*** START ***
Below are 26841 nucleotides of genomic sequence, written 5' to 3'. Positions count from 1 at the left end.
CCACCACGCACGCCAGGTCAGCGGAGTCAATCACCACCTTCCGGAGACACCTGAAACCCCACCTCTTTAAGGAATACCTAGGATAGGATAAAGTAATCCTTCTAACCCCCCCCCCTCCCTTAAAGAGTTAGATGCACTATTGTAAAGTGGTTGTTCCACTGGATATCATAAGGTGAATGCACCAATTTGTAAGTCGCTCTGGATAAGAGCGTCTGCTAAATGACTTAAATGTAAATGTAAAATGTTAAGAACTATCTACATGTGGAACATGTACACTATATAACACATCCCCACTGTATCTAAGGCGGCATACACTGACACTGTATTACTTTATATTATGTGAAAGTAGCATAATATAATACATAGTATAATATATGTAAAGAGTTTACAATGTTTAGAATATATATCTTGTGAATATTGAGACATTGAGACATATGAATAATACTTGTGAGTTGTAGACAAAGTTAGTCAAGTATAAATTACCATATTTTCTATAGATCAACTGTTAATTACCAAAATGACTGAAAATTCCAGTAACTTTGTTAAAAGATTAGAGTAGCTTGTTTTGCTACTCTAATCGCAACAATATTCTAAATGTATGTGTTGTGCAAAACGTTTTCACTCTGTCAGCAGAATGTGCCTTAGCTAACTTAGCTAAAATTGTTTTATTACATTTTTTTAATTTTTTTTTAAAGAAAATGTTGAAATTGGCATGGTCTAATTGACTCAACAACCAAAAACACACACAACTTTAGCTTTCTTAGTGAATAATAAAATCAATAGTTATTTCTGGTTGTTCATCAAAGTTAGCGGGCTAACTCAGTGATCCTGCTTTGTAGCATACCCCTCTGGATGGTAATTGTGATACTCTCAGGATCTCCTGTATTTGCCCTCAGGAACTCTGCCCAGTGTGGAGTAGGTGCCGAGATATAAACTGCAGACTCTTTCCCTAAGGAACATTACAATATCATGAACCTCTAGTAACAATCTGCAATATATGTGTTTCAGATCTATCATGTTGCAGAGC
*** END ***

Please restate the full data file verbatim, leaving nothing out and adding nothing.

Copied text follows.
Below are 26841 nucleotides of genomic sequence, written 5' to 3'. Positions count from 1 at the left end.
CCACCACGCACGCCAGGTCAGCGGAGTCAATCACCACCTTCCGGAGACACCTGAAACCCCACCTCTTTAAGGAATACCTAGGATAGGATAAAGTAATCCTTCTAACCCCCCCCCCTCCCTTAAAGAGTTAGATGCACTATTGTAAAGTGGTTGTTCCACTGGATATCATAAGGTGAATGCACCAATTTGTAAGTCGCTCTGGATAAGAGCGTCTGCTAAATGACTTAAATGTAAATGTAAAATGTTAAGAACTATCTACATGTGGAACATGTACACTATATAACACATCCCCACTGTATCTAAGGCGGCATACACTGACACTGTATTACTTTATATTATGTGAAAGTAGCATAATATAATACATAGTATAATATATGTAAAGAGTTTACAATGTTTAGAATATATATCTTGTGAATATTGAGACATTGAGACATATGAATAATACTTGTGAGTTGTAGACAAAGTTAGTCAAGTATAAATTACCATATTTTCTATAGATCAACTGTTAATTACCAAAATGACTGAAAATTCCAGTAACTTTGTTAAAAGATTAGAGTAGCTTGTTTTGCTACTCTAATCGCAACAATATTCTAAATGTATGTGTTGTGCAAAACGTTTTCACTCTGTCAGCAGAATGTGCCTTAGCTAACTTAGCTAAAATTGTTTTATTACATTTTTTTAATTTTTTTTTAAAGAAAATGTTGAAATTGGCATGGTCTAATTGACTCAACAACCAAAAACACACACAACTTTAGCTTTCTTAGTGAATAATAAAATCAATAGTTATTTCTGGTTGTTCATCAAAGTTAGCGGGCTAACTCAGTGATCCTGCTTTGTAGCATACCCCTCTGGATGGTAATTGTGATACTCTCAGGATCTCCTGTATTTGCCCTCAGGAACTCTGCCCAGTGTGGAGTAGGTGCCGAGATATAAACTGCAGACTCTTTCCCTAAGGAACATTACAATATCATGAACCTCTAGTAACAATCTGCAATATATGTGTTTCAGATCTATCATGTTGCAGAGC